It’s clunky, it’s expensive, and it’s hard to find. So why are so many turning to analog in the digital age? Cell phones have given us the ability to follow anyone, capture any image, and listen to any music that’s available. But despite this, more and more people are looking elsewhere for resources that the smartphone so successfully provides. Take music, for example. Musicians such as Tyler the Creator and Ariana Grande now offer their albums on vinyl, right next to CDs and MP3 downloads.
Data collected by the Nielson Company reveals that vinyl album sales have nearly tripled since 2009, and are expected to keep climbing. Record stores, formerly considered an endangered species, are slowly thriving again. In 2018, the modern polaroid has found its way into 12 million hands.
Recently, while I was listening to music with a friend, she showed me her Bluetooth-equipped record player in action, carefully slipping an album older than the both of us (the edges were soft and a previous owner has signed her name on the back) onto the turntable. I was always vehemently anti-record, as paying $150 for a record player plus the cost of the music itself (which can be up to $40 per album) seemed ridiculous and the epitome of living to be seen. But as the sound of the Beatles filled the room, I had to admit it sounded fuller than simply playing it from Spotify on a laptop. That was only deepened when someone else connected their phone to the record player and hit play. The tinny sound seemed ten times worse when juxtaposed with the smooth sound of a record. Still – the record player took up half her desk, and she had to hold the album very carefully in fear of getting dust on it.
“It’s a little pricey, but it’s worth it,” senior Maddie Roe said. “Your phone definitely gives higher quality photos, but that’s kinda the fun of a Polaroid. You don’t really know what you’re gonna get when you take the picture. It’s all about getting that in-the-moment shot”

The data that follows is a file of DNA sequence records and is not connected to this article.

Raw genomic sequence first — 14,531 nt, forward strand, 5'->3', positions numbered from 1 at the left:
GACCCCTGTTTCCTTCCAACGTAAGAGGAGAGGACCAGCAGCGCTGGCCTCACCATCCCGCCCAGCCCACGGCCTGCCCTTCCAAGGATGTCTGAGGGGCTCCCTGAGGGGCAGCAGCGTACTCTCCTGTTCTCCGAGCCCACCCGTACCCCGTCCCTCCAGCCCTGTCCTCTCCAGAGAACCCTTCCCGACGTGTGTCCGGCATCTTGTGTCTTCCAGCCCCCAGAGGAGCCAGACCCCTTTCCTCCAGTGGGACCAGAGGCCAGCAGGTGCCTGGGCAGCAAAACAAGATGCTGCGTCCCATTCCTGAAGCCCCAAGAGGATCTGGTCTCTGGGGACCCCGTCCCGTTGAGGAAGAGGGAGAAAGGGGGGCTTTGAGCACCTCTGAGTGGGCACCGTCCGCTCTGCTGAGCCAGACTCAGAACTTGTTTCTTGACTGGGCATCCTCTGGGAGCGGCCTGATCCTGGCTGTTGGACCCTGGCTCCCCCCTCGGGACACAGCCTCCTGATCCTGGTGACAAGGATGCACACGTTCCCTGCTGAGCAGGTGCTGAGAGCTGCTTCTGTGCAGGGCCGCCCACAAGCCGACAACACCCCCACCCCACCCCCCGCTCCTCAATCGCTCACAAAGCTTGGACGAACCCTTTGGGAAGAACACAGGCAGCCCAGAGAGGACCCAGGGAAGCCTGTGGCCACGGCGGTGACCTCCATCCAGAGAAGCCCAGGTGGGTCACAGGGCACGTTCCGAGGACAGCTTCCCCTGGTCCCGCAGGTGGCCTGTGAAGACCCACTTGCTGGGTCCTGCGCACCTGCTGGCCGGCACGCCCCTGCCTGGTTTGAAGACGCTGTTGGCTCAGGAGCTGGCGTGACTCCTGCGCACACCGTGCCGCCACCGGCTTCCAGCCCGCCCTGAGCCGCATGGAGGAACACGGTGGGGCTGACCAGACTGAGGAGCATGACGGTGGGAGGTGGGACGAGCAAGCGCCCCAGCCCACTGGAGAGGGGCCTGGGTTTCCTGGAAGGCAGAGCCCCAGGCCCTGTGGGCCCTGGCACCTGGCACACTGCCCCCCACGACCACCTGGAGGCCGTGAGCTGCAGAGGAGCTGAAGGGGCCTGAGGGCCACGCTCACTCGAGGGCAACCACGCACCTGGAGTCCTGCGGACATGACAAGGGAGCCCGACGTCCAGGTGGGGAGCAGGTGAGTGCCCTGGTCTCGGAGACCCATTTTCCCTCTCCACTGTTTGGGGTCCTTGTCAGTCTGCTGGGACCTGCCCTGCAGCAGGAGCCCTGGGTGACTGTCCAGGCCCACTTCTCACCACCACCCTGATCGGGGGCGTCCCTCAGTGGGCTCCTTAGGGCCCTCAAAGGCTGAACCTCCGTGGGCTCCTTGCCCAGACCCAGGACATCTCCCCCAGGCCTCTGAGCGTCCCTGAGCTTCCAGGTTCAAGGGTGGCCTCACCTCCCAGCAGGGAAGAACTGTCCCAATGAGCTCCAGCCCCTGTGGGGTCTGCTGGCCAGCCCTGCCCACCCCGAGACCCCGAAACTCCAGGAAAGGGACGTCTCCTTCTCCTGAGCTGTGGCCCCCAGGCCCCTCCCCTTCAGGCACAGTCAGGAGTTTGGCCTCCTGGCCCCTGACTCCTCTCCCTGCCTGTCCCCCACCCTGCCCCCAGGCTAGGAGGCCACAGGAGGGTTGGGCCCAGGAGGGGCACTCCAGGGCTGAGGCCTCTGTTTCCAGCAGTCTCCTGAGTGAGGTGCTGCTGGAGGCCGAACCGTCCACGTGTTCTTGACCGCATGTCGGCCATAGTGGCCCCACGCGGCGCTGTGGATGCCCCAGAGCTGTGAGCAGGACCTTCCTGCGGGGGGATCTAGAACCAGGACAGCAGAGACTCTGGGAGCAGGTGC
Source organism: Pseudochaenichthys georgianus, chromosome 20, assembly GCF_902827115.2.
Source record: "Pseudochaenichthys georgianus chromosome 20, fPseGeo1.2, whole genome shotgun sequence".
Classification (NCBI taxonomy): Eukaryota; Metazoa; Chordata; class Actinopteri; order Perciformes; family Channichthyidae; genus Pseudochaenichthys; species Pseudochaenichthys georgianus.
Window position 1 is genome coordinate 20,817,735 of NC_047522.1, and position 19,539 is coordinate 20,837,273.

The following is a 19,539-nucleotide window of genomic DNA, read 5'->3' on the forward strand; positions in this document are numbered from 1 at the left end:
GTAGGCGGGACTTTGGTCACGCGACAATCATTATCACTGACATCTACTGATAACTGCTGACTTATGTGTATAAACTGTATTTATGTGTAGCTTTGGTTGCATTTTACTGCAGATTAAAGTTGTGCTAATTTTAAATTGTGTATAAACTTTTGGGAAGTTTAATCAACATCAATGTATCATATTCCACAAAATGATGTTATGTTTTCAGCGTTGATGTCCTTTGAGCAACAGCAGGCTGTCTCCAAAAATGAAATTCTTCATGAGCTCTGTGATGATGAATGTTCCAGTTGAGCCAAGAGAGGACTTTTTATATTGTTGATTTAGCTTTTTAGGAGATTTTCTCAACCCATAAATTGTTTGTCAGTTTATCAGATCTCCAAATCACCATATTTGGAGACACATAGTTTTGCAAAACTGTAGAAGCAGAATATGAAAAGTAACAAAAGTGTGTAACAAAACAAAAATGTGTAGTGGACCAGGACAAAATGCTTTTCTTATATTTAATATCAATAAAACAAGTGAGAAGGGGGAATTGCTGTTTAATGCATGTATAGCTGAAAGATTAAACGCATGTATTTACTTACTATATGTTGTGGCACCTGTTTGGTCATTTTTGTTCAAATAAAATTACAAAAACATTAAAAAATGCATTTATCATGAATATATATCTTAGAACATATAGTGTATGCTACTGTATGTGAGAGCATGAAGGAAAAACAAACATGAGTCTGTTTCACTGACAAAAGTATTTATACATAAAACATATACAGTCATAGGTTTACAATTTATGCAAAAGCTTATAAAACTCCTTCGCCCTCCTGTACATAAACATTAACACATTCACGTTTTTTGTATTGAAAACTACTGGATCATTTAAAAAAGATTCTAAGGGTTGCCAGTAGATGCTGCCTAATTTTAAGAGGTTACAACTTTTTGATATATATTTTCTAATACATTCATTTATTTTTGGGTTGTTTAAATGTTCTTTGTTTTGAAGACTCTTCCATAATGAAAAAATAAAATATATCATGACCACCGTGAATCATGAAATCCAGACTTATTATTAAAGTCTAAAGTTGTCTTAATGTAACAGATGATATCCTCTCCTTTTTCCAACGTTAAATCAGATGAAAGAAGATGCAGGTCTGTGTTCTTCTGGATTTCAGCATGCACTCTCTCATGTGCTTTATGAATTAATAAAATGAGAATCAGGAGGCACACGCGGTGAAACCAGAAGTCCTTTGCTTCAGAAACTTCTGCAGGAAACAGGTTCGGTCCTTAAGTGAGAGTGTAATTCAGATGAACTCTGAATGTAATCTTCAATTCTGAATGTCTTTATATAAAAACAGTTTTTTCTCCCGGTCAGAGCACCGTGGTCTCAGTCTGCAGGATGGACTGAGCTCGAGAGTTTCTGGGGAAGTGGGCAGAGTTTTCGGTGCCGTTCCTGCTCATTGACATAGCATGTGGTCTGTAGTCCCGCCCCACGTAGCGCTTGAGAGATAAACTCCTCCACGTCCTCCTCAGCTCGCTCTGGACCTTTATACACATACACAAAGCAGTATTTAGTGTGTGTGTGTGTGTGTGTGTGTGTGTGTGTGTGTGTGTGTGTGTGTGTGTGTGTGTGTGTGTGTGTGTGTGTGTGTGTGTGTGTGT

She showed me her photo album, filled with polaroids from road trips, Halloween parties and quiet nights. It starts to make sense – in the age of the instant-but-untouchable internet, things become less special. People begin to crave the feeling of something authentic, something tactile and rare. Ebooks, for example, were expected to slowly replace paperbacks- until their sales declined as people went back to the real thing.
“Our future-focused, technology-obsessed world seems to be heading down a bad path. People are turning to ancestral practices for a sense of enduring longevity, and comfort,” author Michelle Tea said about the revived interest in tarot, crystals, and all things occult. “Tarot offers moments of deep connections during a time when connection is ubiquitous, but rarely delves beneath the surface.”
This renewed interest in analog can best be described as a reaction against the age of the internet. Gen Z-ers (anybody born after 2000) hold nicknames such as the iGeneration, the internet natives, or the tech gen. We’re the first to not know a world without the internet in all of human history. We are Gen Z, an experiment on what happens if technology is as normal to you as a cup of coffee. That is of course, monumental. And yet, over half of us are seeking relief from it. In a study conducted by Hill Holiday, 41% said that social media has made them feel sad, anxious, or depressed. 64% of us are taking a break from it, and 34% have logged out permanently.
I myself logged out of all of my accounts last year, and am seriously considering getting a walkman just so I don’t have to take my phone to school. Two weeks working at a camp with no phone was enough to learn to hate a five-ounce piece of metal I had to carry around all the time. Gen Z is the biggest buyer of all things analog, which includes vinyl, cassette tapes, paper books, and record players. Despite how seemingly surface level it looks, it goes deeper than simply striving for a curated aesthetic.
As online news source Odyssey says, “With the popularity of social media and editing for the flawless post, instant film brings back the idea of taking pictures as keepsakes…Polaroids inspire users to not care about if they were smiling perfect or if their hair looks like a mess.”